Brad Rowe, Director of Compliance, Operations and Regulations Analyst of Rowe Policy Media<p>Brad has designed, implemented and delivered a dozen public policy research projects over the last six years through his time running BOTEC Analysis, at UCLA and with Avenu/MuniServices Cannabis Compliance and Support Services and Rowe Policy + Media. Brad is Lecturer of Public Policy at UCLA Luskin School of Public Affairs and recently started teaching Cannabis Policy and Society, the first of its kind in the country. </p><p>He serves as Advisor to the UCLA Cannabis Research Initiative, coordinating the Criminal and JuvenileJustice Research team and the California Cannabis Data Collection Project. He sat on the CommunityAdvisory Committee for the Los Angeles County Department of Health's impact assessment on cannabis. </p><p>In 2020 Brad has taken on the cannabis "dosing problem". To help naive and legacy consumers dose new cannabis products predictably and reliably. The HowHi App Data Project provides evidence based insights into the Quality, Duration and Amplitude of the cannabis experience. The variables are crowd-sourced via experiential self-reports on iOS and Android interfaces. </p>
Andrew Freedman, Senior Vice President at Forbes Tate Partners
Andrew Freedman, Senior Vice President at Forbes Tate Partners<p>Andrew brings vast experience from his three years as the State of Colorado's first Director of Cannabis Coordination. During this time, he developed distinctive experience effectively implementing voter-mandated legalized adult-use and medical cannabis while protecting public health, maintaining public safety, and keeping cannabis out of the hands of children.<br><br>Andrew's role in developing a successful operating model for cannabis regulation and stakeholder collaboration was identified as one of the reasons for the State of Colorado's success in implementing adult-use cannabis legalization by the Brookings Institution. Governor Hickenlooper has gone so far as to praise Andrew's work while on national television, stating, "Andrew Freedman, who came in and helped us once it was passed . . . [has] done a remarkable job of creating a regulatory framework."<br><br>Andrew has received national recognition for his leadership. Men's Health Magazine named him one of the 30 most influential health influencers of the last 30 years. He was recognized as one of Fast Company's "100 Most Creative People in Business" in 2016. He has been featured on 60 Minutes, NBC Nightly News, The Today Show, The New York Times, The Washington Post, The Wall Street Journal, The Boston Globe, Governing Magazine, and dozens of local stories throughout the nation and internationally.</p>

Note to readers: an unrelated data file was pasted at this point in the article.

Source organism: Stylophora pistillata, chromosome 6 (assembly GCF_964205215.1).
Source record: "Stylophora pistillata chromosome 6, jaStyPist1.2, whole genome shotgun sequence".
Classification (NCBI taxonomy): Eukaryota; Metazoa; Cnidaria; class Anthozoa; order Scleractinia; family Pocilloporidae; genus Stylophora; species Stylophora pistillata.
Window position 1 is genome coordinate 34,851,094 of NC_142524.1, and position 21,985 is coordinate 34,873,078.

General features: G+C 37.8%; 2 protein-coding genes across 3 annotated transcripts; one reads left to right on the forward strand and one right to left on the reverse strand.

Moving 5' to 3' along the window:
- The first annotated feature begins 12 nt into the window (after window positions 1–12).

Tami Abdollah, Senior Reporter at dot.LA
Tami Abdollah, Senior Reporter at dot.LA<p>Tami Abdollah is dot.LA's senior technology reporter. She was previously a national security and cybersecurity reporter for The Associated Press in Washington, D.C. She's been a reporter for the AP in Los Angeles, the Los Angeles Times and for L.A.'s NPR affiliate KPCC. Abdollah spent nearly a year in Iraq as a U.S. government contractor. A native Angeleno, she's traveled the world on $5 a day, taught trad climbing safety classes and is an avid mountaineer.</p>